WASHINGTON (Reuters) - Mitt Romney said on Sunday he will release tax returns for the last two years this week and admitted the flap over his returns hurt him in South Carolina, where he lost a primary to Newt Gingrich.
"I will release my tax returns for 2010, which is the last returns which were completed, on Tuesday of this week," Romney said on Fox News Sunday. "And I will also release at the same time an estimate for 2011 tax returns."
"We made a mistake holding off as long as we did and it just was a distraction," the former Massachusetts governor added.
Gingrich won 40 percent of the vote in the South Carolina primary on Saturday, while Romney came in a distant second with 28 percent.
Romney, one of the wealthiest U.S. presidential candidates in history, emphasized he was releasing two years of returns after Gingrich posted his returns for only 2010 on Thursday.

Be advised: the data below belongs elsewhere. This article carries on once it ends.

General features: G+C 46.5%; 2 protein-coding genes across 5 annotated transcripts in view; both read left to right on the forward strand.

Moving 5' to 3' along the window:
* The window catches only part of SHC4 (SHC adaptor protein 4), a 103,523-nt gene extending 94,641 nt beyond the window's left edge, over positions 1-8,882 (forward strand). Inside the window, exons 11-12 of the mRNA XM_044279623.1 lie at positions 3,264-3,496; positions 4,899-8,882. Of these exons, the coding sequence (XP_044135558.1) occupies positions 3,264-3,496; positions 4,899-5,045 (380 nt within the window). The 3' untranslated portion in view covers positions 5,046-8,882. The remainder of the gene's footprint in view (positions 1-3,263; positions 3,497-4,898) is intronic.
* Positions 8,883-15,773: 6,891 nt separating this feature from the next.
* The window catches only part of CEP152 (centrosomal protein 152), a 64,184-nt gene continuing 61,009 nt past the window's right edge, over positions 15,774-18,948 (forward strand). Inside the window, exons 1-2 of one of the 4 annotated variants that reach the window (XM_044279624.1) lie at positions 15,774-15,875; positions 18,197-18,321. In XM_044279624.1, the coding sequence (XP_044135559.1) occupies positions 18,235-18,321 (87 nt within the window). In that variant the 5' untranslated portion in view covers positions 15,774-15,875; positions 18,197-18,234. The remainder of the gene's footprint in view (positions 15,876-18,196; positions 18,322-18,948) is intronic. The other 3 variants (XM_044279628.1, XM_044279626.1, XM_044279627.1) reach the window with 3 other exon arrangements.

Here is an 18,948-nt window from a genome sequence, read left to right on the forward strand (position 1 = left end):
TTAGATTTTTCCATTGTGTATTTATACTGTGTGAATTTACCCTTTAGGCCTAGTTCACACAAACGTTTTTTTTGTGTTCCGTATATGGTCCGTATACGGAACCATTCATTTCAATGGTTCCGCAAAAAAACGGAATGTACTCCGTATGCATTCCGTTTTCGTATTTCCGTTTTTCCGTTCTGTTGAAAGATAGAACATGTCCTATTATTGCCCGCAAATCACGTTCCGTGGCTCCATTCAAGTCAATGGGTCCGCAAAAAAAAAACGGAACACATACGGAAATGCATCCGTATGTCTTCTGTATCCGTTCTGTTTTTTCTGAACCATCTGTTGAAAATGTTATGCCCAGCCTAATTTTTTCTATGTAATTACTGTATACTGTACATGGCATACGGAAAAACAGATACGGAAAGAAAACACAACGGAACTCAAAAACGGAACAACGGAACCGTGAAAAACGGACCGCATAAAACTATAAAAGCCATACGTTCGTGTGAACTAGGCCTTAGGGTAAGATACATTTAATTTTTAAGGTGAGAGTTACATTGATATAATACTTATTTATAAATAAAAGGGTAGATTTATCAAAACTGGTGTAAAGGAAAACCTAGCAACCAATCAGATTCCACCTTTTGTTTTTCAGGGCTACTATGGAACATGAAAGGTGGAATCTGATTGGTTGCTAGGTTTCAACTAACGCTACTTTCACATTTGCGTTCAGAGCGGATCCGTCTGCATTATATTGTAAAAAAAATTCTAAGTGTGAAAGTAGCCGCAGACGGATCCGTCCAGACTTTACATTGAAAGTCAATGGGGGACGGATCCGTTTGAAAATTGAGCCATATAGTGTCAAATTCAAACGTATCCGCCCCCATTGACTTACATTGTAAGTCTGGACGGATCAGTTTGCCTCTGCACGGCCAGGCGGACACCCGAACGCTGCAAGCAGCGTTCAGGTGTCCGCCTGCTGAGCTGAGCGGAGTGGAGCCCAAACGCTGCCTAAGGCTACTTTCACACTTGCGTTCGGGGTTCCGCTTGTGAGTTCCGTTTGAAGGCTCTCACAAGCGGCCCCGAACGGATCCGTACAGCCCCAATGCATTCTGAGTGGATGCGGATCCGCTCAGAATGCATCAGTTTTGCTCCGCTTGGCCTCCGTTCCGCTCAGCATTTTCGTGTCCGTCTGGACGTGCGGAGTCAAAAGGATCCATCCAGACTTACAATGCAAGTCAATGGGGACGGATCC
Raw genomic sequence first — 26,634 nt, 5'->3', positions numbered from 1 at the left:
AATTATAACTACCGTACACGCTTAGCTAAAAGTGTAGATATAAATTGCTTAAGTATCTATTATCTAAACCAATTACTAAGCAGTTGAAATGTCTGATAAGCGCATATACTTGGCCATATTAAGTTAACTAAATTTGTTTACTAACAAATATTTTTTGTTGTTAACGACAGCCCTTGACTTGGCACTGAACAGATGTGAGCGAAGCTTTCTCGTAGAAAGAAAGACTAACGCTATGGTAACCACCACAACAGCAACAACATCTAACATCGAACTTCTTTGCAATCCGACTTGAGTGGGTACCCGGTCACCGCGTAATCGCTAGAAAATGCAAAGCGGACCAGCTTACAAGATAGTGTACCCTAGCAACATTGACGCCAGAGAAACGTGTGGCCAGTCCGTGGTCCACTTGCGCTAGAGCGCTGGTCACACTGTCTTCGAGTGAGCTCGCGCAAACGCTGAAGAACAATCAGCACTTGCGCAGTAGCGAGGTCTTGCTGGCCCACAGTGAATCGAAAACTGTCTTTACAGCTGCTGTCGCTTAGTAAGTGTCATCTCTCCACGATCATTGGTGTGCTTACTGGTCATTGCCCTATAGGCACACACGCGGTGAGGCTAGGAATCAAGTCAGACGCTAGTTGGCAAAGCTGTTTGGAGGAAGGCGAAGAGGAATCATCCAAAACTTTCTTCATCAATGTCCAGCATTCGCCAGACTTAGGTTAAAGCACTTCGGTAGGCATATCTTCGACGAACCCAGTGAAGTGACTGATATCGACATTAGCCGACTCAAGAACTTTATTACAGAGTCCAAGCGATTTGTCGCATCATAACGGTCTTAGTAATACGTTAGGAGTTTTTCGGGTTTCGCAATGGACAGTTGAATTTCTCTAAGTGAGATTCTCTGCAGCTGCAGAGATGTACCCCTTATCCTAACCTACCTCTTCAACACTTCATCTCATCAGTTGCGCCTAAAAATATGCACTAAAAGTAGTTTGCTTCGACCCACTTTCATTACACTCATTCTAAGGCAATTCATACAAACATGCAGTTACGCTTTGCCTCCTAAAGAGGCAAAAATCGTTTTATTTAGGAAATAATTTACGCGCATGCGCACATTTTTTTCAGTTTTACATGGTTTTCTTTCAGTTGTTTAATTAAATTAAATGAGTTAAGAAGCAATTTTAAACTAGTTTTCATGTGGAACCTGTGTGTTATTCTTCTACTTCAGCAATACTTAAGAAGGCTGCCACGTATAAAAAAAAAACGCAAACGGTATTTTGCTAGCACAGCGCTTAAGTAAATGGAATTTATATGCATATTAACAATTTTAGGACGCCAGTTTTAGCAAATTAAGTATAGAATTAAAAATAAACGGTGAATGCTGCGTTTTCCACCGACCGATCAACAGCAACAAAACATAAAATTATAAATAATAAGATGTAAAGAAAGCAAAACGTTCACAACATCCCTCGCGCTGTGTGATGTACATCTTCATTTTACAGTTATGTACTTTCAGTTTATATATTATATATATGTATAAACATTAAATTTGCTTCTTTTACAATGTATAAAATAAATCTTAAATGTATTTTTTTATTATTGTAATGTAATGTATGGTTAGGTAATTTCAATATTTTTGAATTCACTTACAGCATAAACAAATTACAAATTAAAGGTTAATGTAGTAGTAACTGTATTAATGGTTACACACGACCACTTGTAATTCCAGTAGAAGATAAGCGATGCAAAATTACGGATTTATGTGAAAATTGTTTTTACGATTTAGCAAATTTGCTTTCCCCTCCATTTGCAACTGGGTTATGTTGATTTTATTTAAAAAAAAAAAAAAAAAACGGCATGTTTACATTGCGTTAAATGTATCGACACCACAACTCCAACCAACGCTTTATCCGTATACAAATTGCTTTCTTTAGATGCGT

Gingrich and other Republican rivals attacked Romney in debates last week, asking why the former private equity executive would not release his returns.
Romney had said he would release them in April and also paved the way for the disclosure by saying he paid a tax rate of around 15 percent, below many American wage earners, but in line with wealthy individuals who earn income from investments.
Romney said his returns will be posted on his website.